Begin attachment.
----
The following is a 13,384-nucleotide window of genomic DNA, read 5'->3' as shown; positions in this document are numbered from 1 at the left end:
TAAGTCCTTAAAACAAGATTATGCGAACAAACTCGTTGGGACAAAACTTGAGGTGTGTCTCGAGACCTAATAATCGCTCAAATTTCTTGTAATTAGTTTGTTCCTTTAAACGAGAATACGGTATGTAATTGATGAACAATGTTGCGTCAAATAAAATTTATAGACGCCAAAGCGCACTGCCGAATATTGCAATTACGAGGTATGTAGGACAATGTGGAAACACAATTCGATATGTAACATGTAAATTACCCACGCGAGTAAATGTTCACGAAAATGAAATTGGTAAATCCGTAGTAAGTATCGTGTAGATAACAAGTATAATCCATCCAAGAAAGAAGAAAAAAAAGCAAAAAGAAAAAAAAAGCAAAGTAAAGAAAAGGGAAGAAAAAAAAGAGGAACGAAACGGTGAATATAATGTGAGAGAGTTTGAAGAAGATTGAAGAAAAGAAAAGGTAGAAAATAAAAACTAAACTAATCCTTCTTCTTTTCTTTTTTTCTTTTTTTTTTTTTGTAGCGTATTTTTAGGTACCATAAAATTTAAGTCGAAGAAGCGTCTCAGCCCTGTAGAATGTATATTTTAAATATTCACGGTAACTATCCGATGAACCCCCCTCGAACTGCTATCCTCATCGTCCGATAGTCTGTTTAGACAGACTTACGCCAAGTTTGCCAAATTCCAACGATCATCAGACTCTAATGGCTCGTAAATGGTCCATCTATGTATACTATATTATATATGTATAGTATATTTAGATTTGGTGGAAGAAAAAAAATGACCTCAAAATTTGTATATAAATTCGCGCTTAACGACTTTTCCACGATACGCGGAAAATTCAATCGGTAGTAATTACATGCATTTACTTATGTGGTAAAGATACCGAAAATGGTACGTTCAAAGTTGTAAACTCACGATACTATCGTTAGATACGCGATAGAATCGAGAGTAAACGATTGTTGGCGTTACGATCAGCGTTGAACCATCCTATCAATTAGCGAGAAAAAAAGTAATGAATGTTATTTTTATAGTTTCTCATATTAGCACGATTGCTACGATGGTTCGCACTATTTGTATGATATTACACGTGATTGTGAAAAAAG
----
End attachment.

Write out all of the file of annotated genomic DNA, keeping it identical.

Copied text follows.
The following is a 13,384-nucleotide window of genomic DNA, read 5'->3' as shown; positions in this document are numbered from 1 at the left end:
TAAGTCCTTAAAACAAGATTATGCGAACAAACTCGTTGGGACAAAACTTGAGGTGTGTCTCGAGACCTAATAATCGCTCAAATTTCTTGTAATTAGTTTGTTCCTTTAAACGAGAATACGGTATGTAATTGATGAACAATGTTGCGTCAAATAAAATTTATAGACGCCAAAGCGCACTGCCGAATATTGCAATTACGAGGTATGTAGGACAATGTGGAAACACAATTCGATATGTAACATGTAAATTACCCACGCGAGTAAATGTTCACGAAAATGAAATTGGTAAATCCGTAGTAAGTATCGTGTAGATAACAAGTATAATCCATCCAAGAAAGAAGAAAAAAAAGCAAAAAGAAAAAAAAAGCAAAGTAAAGAAAAGGGAAGAAAAAAAAGAGGAACGAAACGGTGAATATAATGTGAGAGAGTTTGAAGAAGATTGAAGAAAAGAAAAGGTAGAAAATAAAAACTAAACTAATCCTTCTTCTTTTCTTTTTTTCTTTTTTTTTTTTTGTAGCGTATTTTTAGGTACCATAAAATTTAAGTCGAAGAAGCGTCTCAGCCCTGTAGAATGTATATTTTAAATATTCACGGTAACTATCCGATGAACCCCCCTCGAACTGCTATCCTCATCGTCCGATAGTCTGTTTAGACAGACTTACGCCAAGTTTGCCAAATTCCAACGATCATCAGACTCTAATGGCTCGTAAATGGTCCATCTATGTATACTATATTATATATGTATAGTATATTTAGATTTGGTGGAAGAAAAAAAATGACCTCAAAATTTGTATATAAATTCGCGCTTAACGACTTTTCCACGATACGCGGAAAATTCAATCGGTAGTAATTACATGCATTTACTTATGTGGTAAAGATACCGAAAATGGTACGTTCAAAGTTGTAAACTCACGATACTATCGTTAGATACGCGATAGAATCGAGAGTAAACGATTGTTGGCGTTACGATCAGCGTTGAACCATCCTATCAATTAGCGAGAAAAAAAGTAATGAATGTTATTTTTATAGTTTCTCATATTAGCACGATTGCTACGATGGTTCGCACTATTTGTATGATATTACACGTGATTGTGAAAAAAG